Is your organization a charity applying for tax-exempt status?

Is your organization a charity applying for tax-exempt status, but don’t know how to determine the type of organization? Here’s a little help.

Before applying for tax-exempt status, a charitable organization should determine if it’s one of the following:

  • Trust
    trust is formed under state law. An organization should review the law in the state where it is organized. For a trust to qualify as a 501(c)(3) tax-exempt organization, its organizing document must contain certain language. Publication 557 contains suggested language.
  • Corporation
    In general, a corporation is formed under state law by filing articles of incorporation. The state must generally date-stamp the articles before they’re effective. For a corporation to qualify as a 501(c)(3) organization, its charter or articles of incorporation must contain certain language. Publication 557 contains suggested language.
  • Association
    In general, an association is a group organized for a specific purpose. To qualify as a 501(a) of the Code, the association must have a written document showing its creation. This document could be articles of association. The organization must date the document, and at least two people must sign it.

The definition of an association can vary under state law. The organizations should consult the law of the state where it’s organized. For an association to qualify as a 501(c)(3) tax-exempt organization, its articles of association must contain certain language. Publication 557 contains suggested language.

More Information:

IRS Tax Tips for Deducting Gifts to Charity

The holiday season often prompts people to give money or property to charity. If you plan to give and want to claim a tax deduction, there are a few tips you should know before you give. For instance, you must itemize your deductions. Here are six more tips that you should keep in mind:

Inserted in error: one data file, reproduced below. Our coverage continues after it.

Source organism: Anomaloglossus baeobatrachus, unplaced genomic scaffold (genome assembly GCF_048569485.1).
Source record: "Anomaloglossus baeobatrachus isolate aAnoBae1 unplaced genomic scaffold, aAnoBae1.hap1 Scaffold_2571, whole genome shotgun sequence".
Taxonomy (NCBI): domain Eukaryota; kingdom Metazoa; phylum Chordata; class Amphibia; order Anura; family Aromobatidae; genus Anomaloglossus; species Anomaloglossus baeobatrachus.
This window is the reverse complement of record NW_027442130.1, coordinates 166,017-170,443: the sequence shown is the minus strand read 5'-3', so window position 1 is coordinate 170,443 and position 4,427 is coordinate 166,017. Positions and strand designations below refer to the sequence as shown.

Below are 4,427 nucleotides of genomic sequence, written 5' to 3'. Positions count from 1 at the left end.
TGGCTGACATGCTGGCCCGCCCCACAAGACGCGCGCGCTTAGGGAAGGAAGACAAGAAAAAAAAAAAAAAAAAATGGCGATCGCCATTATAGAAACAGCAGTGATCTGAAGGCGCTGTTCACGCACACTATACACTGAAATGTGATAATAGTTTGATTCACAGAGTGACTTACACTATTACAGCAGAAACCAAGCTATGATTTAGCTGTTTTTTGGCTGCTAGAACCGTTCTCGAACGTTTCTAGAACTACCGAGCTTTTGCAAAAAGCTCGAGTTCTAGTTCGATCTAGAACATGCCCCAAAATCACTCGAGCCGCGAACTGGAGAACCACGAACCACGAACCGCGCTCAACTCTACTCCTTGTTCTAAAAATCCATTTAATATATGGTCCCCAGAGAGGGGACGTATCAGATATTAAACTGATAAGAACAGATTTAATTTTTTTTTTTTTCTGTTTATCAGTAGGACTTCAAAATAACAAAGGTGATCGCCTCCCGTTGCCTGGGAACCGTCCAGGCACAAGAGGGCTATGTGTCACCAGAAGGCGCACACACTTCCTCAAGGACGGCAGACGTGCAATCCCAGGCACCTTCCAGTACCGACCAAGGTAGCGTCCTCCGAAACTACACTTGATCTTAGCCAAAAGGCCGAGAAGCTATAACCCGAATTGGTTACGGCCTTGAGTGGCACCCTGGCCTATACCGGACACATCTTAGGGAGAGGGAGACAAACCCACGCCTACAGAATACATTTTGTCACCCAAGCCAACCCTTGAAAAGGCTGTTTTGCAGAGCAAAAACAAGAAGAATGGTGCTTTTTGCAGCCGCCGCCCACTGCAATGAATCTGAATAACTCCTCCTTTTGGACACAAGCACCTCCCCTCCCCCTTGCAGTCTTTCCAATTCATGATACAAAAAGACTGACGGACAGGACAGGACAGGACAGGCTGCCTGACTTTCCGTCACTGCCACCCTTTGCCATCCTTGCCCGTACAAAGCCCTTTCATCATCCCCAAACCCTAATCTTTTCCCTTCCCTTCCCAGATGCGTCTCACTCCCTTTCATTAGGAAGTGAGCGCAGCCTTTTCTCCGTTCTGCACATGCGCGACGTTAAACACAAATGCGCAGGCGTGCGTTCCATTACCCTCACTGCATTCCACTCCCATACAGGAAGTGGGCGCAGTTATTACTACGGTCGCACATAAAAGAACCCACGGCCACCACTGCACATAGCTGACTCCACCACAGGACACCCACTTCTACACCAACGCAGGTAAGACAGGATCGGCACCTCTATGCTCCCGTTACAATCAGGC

1. Give to qualified charities. You can only deduct gifts you give to a qualified charity. Use the IRS Select Check tool to see if the group you give to is qualified. You can deduct gifts to churches, synagogues, temples, mosques and government agencies. This is true even if Select Check does not list them in its database.

2. Keep a record of all cash gifts.  Gifts of money include those made in cash or by check, electronic funds transfer, credit card and payroll deduction. You must have a bank record or a written statement from the charity to deduct any gift of money on your tax return. This is true regardless of the amount of the gift. The statement must show the name of the charity and the date and amount of the contribution. Bank records include canceled checks, or bank, credit union and credit card statements. If you give by payroll deductions, you should retain a pay stub, a Form W-2 wage statement or other document from your employer. It must show the total amount withheld for charity, along with the pledge card showing the name of the charity.

3. Household goods must be in good condition.  Household items include furniture, furnishings, electronics, appliances and linens. These items must be in at least good-used condition to claim on your taxes. A deduction claimed of over $500 does not have to meet this standard if you include a qualified appraisal of the item with your tax return.

4. Additional records required.  You must get an acknowledgment from a charity for each deductible donation (either money or property) of $250 or more. Additional rules apply to the statement for gifts of that amount. This statement is in addition to the records required for deducting cash gifts. However, one statement with all of the required information may meet both requirements.

5. Year-end gifts.  Deduct contributions in the year you make them. If you charge your gift to a credit card before the end of the year it will count for 2015. This is true even if you don’t pay the credit card bill until 2016. Also, a check will count for 2015 as long as you mail it in 2015.

6. Special rules.  Special rules apply if you give a car, boat or airplane to charity. If you claim a deduction of more than $500 for a noncash contribution, you will need to file another form with your tax return. UseForm 8283, Noncash Charitable Contributions to report these gifts. For more on these rules, visit IRS.gov.

Each and every taxpayer has a set of fundamental rights they should be aware of when dealing with the IRS. These are your Taxpayer Bill of Rights. Explore your rights and our obligations to protect them on IRS.gov.

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